One reason appears to be that the role of the priest was seen in the Bible as representing the head of the household. During patriarchal times the male head of the household or tribe functioned as the priest, representing his household to God (Gen. 8:20; 22:13; Job 1:5). Later God appointed the tribe of Levi as priests instead of the first-born son or head of each family (Num. 3:6-13). "The Levites shall be mine, for all the first-born are mine" (Num. 3:12-13).
A woman could minister as a prophet, communicating God's will, but a male was appointed to the priestly role because the male was viewed by Bible writers as the "first-born" of the human family (Gen. 2:7, 21-23) to whom God assigned the headship role in the home and in the church.
The New Testament continued this concept, appointing representative males as elders or pastors. The New Testament practice ran contrary to the culture of the time, since most pagan religions had priestesses as well as priests. The New Testament practice was based on the divine revelation in the Old Testament (see 1 Tim. 2:12-13), pointing to a headship role established at creation for man to fulfill at home and in the household of faith.
It was God's plan, of course, that every individual should be a "priest" in Old Testament times (Ex. 19:6) as in our own times (1 Pet. 2:9; Rev. 1:6)--but this was as individuals in our individual relationship to God, not as ordained priests representing the community.
Is the creation account of Gen. 1:1-2:4, where man and woman are presented as equals, more trustworthy than the account in Genesis 2:4b-25, where woman is subordinate to man?
Such a view pits the Bible against itself. There is no reason to assume that a contradiction exists between Genesis 1 and 2. The author of Genesis obviously saw the two accounts as complementary, not contradictory, or he would not have put them together.
When one recognizes the different purposes of chapters one and two, the apparent tension resolves. Chapter one portrays man and woman in relation to God. Here both are equal, for both are created in the image of God and both are subordinate to God. Chapter two portrays man and woman in relation to one another, and reveals a functional subordination of woman to man.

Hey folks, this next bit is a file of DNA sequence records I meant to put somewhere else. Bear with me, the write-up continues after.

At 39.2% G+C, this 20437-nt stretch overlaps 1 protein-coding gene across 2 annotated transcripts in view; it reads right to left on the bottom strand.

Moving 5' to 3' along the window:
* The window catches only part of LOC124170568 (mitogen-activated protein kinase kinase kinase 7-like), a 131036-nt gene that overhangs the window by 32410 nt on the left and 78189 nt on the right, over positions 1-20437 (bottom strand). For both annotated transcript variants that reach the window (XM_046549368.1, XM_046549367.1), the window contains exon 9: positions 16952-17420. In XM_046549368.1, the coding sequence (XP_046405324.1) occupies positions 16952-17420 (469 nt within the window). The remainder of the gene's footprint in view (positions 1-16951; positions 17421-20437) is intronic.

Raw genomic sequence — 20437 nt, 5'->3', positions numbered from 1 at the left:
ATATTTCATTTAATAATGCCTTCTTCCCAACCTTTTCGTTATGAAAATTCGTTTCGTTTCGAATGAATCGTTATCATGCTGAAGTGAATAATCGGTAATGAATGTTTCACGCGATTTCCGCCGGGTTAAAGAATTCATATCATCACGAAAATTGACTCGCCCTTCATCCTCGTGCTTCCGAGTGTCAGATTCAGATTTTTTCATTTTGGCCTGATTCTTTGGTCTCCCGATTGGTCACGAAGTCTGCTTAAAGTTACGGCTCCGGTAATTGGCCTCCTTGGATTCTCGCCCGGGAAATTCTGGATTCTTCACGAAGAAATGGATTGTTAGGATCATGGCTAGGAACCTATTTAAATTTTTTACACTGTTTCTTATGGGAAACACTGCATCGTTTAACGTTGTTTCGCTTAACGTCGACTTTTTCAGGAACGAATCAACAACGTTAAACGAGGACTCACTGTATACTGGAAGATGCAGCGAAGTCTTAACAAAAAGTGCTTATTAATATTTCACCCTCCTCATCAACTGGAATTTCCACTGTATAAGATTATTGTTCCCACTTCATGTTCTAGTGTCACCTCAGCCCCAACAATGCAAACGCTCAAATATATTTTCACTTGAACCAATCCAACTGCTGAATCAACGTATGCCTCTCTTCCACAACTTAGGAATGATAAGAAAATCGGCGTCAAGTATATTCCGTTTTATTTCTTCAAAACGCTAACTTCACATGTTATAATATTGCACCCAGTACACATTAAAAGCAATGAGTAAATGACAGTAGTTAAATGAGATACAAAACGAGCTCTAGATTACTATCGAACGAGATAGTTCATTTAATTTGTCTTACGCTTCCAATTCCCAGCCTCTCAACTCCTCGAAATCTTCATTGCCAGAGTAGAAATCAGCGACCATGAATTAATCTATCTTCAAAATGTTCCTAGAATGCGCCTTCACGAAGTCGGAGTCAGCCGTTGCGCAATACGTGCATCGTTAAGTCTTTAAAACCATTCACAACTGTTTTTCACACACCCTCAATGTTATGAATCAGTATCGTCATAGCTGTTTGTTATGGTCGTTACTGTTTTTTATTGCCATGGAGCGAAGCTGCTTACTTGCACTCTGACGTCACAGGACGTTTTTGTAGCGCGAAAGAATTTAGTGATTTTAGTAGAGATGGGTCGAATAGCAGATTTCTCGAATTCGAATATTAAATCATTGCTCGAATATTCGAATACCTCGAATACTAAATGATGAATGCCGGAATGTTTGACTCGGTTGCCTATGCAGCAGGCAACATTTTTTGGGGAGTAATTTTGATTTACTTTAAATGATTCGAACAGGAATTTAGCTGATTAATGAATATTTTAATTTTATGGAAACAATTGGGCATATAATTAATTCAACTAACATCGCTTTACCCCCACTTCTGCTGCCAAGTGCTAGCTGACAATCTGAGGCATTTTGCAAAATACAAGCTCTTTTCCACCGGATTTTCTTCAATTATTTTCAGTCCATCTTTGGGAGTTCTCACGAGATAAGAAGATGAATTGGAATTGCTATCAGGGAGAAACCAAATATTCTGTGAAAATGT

Jacques Doukhan, a professor of Old Testament at the SDA Theological Seminary, Andrews University, has shown in his doctoral dissertation that Genesis 1 and 2 are not contradictory but complementary. The principle of equality in being and subordination in function not only resolves the apparent tension between Genesis 1 and 2 but also explains why women are presented in the Bible as equal to men in personhood and yet subordinate to men in certain roles.
Are "equality in being" and "subordination in function" contradictory terms?
Not necessarily. Such a "contradiction" existed in our Saviour Himself. On the one hand Jesus could say, "I and the Father are one" (Jn. 10:30) and "He who has seen me has seen the Father" (Jn. 14:9), while on the other hand He could say, "I can do nothing on my own authority; . . . I seek not my own will but the will of him who sent me" (Jn. 5:30), and "the Father is greater than I" (Jn. 14:28).
The subordination of woman to man in the Bible is a subordination not of inferiority, but of unity. An equal accepts a subordinate role for the greater unity. In this relationship the head governs out of genuine love and respect and the subordinate responds out of a desire to serve common goals. It is a similar kind of subordination to that which exists in the Godhead between the Father and the Son. In fact, Paul appeals to this heavenly example to explain the way a husband is the head of his wife, namely, as God is the head of Christ. "The head of a woman is her husband, and the head of Christ is God" (1 Cor. 11:3). This is the unique kind of Christian subordination which makes one person out of two equal persons.
Wasn't Eve's subordination to Adam in Gen. 3:16 a part of the curse, which Christ came to take away?